tion allowed by the subscription paper expires, 



and as much of the funds as possible should 
be paid in before that time. The Treasurer 
of the Association has quite enough to do 
with his ordinary duties without chasing 
delinquent subscribers ; and with the revival 
of our base-ball interests, it is to be hoped 
there will be a revival of the times when a 
man paid his subscriptions before he was 
dunned. The base-ball men are now doing 
good work in the gymnasium, and are full of 
courage and enthusiasm ; and it now but re- 
mains for the body of the students to early 
back up their liberal promises of last term, to 
insure a successful and long-to-be-remembered 
season in our American game. 

In a few weeks will occur the annual 
meeting of the Athletic Association, at which 
there are several important measures that 
demand careful consideration. In two com- 
munications which we have published, this 
term and last, were suggested plans for put- 
ting foot-ball under the direction of the 
Association, and for having gymnastic exer- 
cises by the proficients on Field Day. The 
reasons for both of these changes seem excel- 
lent, and after a full consideration and dis- 
cussion of them, we trust that proper action 
may be taken. Foot-ball is fast becoming- 
one of the most popular games of the Amer- 
ican colleges, and if it were placed upon a 
firmer basis here, there can be no good reason 
why the Rugby should not be introduced and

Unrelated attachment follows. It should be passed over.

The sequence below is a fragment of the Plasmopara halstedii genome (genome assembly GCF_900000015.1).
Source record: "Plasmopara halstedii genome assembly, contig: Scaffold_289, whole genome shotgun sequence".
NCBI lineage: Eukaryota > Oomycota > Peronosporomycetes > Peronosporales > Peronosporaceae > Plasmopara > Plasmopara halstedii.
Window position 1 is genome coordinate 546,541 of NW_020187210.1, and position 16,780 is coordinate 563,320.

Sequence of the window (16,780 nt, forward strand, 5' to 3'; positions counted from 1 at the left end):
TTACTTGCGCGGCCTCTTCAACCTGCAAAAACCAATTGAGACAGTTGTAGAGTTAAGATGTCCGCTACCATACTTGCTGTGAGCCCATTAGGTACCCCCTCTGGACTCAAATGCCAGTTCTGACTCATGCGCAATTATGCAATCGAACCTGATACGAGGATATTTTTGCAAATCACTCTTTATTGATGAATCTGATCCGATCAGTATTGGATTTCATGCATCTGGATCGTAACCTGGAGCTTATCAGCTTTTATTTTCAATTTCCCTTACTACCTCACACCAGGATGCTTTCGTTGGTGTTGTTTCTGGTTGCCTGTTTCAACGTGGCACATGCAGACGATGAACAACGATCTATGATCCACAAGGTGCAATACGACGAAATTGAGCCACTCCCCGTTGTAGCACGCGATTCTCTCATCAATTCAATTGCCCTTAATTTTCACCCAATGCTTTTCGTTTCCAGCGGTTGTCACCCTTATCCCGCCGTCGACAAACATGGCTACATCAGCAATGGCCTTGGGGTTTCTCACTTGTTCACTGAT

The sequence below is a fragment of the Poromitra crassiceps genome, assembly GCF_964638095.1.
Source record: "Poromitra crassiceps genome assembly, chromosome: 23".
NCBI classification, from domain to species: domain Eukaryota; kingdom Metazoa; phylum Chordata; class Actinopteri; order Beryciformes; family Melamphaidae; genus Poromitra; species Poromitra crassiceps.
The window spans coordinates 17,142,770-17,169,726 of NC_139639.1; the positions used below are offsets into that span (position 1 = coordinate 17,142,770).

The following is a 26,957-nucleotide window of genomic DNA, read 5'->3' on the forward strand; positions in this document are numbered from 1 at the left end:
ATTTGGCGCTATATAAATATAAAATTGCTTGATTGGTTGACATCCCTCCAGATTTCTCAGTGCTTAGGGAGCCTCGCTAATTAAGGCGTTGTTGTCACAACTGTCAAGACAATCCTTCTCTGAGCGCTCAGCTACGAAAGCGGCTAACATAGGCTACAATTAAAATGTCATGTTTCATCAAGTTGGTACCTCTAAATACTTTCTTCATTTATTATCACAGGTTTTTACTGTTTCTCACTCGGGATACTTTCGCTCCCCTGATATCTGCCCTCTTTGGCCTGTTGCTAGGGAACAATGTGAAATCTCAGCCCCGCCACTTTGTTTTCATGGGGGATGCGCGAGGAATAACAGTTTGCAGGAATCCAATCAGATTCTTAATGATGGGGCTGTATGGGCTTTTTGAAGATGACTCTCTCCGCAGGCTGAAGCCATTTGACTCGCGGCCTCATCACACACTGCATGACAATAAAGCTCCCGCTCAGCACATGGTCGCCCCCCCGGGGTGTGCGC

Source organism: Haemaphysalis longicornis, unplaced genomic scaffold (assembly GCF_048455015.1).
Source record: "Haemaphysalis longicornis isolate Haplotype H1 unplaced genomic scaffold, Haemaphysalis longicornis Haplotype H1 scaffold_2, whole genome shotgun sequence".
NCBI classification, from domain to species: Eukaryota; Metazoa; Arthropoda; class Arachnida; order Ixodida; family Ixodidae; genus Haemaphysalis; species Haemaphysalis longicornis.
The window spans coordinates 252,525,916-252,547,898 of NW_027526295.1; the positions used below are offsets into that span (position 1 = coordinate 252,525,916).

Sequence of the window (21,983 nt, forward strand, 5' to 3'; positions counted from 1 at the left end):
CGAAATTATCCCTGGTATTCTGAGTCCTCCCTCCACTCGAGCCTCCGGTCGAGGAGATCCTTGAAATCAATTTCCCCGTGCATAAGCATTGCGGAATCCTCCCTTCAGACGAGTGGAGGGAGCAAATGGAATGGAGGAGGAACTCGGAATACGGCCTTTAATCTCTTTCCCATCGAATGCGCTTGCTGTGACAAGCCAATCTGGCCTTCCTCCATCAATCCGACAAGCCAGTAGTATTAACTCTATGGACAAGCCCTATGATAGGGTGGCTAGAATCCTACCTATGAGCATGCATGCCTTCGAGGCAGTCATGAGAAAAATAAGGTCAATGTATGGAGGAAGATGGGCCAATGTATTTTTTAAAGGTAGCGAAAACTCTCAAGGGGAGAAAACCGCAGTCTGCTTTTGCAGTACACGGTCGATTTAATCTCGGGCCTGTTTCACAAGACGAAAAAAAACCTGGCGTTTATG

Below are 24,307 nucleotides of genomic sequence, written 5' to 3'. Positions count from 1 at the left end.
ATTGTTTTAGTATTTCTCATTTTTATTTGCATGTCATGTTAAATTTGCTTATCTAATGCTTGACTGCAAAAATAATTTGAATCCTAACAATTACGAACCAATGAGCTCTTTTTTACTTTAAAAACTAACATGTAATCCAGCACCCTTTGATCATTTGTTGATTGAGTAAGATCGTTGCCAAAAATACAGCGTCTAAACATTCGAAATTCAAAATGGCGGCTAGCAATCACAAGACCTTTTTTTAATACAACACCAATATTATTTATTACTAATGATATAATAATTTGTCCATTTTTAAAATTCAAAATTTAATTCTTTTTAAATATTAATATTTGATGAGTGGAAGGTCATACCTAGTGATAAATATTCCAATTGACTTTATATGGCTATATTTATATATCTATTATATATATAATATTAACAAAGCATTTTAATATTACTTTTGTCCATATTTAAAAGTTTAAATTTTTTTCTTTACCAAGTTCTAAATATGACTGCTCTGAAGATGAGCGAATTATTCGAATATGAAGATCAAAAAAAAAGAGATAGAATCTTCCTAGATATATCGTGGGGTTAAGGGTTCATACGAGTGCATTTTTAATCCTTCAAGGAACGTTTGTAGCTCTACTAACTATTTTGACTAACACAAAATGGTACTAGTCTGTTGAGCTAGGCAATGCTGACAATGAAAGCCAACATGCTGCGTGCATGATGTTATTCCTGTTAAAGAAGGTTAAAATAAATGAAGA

flourish. This year a beginning, at least, can 
be made, and when other sports are laid aside in 
the fall, foot-ball should be all ready to receive 
the attention and energy of the sporting men. 
Action will be taken on these matters and we 
trust there will be a full and interested 
attendance of the members to discuss and 
decide them. 

A few da3's since the Bowdoin Boat Club 
received, in a letter from Lieut. Crawford, a 
gift of fifty dollars for the discharge of the 

boat-house debt, from the Hon. Cyrus Wood- 
man of Cambridge, Mass. This generous 
gift will pay every cent of the present indebt- 
edness of our Boat Club, and permit the use 
of our future income for those needed im- 
provements which we have hoped for as pos- 
sibilities of time to come. The strong desire 
to have our boat-house painted may now be 
realized before the end of the present college 
year, if the class boat of '80 is sold, as now 
seems very likely to be the case, to the Fresh- 
man class. Fi-om Lieut. Crawford's letter, 
which expresses a very gratifjdng interest in 
our boating affairs, we take the liberty of 
quoting the following : 

"In a letter from tlie donor inclosing his gift, he 
finds good reason for encouraging the manly sports 
of the students, in the gratifying stand they have 
lately taken in favor of that department of the col- 
lege, which has been established by the generosity 
of tlie general government, and the final success of 
which, it is well known, many of its strongest friends 
have greatly at heart." 

Our appreciation of this encouragement and 
interest should be proved by our own in- 
creased regard for the "manly sports," and a 
determination to merit it by persistent and 
vigorous training for the coming season. This 
proof of the high estimation placed on boat- 
ing by one outside of college walls, should 
give new impulse to our own enthusiasm. 
It speaks well for the active, manly spirit 
of its students, to have the sports of a